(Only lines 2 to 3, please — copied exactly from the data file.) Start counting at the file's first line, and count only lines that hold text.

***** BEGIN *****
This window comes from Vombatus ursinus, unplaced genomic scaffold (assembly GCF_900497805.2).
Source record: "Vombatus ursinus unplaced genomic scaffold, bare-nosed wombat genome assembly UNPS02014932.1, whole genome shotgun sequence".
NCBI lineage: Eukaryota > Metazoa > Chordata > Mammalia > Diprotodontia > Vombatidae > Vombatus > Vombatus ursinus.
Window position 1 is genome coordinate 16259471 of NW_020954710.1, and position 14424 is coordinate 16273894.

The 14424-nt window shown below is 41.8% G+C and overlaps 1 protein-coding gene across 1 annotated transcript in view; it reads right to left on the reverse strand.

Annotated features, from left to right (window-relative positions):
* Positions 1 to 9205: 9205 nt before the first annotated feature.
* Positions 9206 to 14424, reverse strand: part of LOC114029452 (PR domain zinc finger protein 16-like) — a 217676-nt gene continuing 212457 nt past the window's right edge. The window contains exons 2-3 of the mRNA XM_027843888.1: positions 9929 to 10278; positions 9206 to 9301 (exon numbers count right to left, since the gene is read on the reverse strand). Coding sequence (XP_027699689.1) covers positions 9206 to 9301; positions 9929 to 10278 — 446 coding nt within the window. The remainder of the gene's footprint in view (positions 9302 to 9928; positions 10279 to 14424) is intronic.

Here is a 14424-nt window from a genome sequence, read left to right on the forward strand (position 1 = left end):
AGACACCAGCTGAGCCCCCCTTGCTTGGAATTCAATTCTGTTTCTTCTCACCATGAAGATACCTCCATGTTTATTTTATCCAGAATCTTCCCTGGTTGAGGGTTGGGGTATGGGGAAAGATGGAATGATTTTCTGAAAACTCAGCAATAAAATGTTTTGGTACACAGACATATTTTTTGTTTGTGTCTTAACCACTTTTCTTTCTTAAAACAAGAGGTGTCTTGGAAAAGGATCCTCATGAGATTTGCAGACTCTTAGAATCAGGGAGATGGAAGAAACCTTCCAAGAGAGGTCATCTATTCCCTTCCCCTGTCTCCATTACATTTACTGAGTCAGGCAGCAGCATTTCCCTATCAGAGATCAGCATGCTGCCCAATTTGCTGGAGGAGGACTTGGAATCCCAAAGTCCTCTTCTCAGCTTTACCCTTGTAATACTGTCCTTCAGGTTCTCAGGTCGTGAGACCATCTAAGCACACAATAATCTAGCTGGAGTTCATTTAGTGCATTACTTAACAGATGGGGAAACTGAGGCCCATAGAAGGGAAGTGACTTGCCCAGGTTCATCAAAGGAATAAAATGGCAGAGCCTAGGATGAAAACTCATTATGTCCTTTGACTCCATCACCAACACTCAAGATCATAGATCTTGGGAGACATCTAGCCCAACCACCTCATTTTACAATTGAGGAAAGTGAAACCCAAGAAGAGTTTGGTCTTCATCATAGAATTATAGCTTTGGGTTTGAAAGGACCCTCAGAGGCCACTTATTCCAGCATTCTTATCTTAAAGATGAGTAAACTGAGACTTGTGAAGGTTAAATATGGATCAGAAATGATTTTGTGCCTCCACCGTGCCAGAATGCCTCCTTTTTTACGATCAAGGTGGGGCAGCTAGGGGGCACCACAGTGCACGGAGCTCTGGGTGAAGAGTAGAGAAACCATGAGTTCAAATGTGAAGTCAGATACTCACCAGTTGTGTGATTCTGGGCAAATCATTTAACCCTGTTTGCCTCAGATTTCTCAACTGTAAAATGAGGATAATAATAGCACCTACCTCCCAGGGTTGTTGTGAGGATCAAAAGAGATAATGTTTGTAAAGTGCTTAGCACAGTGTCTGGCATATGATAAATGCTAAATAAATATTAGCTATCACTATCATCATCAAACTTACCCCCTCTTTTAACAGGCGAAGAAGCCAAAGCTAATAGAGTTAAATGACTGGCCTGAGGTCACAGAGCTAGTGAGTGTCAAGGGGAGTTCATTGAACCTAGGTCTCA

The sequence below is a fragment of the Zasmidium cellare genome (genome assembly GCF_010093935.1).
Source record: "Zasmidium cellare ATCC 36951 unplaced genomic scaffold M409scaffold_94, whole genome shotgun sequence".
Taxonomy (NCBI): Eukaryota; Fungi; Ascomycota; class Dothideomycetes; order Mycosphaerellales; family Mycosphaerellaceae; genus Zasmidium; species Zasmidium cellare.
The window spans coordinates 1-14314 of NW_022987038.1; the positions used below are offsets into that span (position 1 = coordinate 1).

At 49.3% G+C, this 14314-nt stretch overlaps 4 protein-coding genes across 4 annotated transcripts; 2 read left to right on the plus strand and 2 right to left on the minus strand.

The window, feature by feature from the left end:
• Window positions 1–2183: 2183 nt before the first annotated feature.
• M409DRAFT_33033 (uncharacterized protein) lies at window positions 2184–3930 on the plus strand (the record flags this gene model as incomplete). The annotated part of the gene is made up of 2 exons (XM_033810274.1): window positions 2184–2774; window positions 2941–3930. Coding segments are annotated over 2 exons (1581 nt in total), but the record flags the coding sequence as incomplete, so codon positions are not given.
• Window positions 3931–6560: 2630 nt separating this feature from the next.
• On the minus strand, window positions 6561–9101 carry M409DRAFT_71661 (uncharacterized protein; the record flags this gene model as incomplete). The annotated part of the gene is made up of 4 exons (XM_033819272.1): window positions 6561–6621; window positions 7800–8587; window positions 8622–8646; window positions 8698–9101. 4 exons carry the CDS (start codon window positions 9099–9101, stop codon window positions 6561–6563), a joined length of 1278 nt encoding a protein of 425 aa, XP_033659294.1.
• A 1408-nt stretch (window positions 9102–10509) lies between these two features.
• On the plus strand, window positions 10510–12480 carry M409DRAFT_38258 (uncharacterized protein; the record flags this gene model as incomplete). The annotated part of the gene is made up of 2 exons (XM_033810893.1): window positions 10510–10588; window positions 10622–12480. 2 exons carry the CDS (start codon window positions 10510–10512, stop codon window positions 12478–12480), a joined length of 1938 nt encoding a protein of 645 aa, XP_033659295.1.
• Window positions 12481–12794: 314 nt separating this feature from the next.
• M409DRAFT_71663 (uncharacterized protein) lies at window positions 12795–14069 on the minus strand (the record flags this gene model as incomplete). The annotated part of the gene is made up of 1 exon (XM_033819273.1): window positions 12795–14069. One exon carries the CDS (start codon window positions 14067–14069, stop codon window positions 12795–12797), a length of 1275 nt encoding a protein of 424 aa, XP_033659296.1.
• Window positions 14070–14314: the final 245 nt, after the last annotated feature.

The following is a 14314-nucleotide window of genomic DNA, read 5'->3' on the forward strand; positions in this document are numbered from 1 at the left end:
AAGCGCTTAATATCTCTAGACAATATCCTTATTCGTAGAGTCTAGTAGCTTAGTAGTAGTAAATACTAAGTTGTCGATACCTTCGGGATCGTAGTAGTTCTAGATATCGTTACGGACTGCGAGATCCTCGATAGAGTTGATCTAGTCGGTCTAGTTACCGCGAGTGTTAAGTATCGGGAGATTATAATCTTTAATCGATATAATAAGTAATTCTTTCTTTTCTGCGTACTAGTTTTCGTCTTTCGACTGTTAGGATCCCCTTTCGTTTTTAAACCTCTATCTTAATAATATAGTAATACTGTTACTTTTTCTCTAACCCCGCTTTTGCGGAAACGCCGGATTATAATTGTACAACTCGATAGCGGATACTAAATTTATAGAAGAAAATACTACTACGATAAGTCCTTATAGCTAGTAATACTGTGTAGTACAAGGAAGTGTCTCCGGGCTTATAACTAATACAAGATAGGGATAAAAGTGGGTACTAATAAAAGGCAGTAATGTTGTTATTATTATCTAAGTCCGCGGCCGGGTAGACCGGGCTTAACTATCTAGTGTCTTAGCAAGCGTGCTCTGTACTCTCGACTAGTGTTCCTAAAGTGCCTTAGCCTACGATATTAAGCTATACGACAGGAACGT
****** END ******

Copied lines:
Source record: "Vombatus ursinus unplaced genomic scaffold, bare-nosed wombat genome assembly UNPS02014932.1, whole genome shotgun sequence".
NCBI lineage: Eukaryota > Metazoa > Chordata > Mammalia > Diprotodontia > Vombatidae > Vombatus > Vombatus ursinus.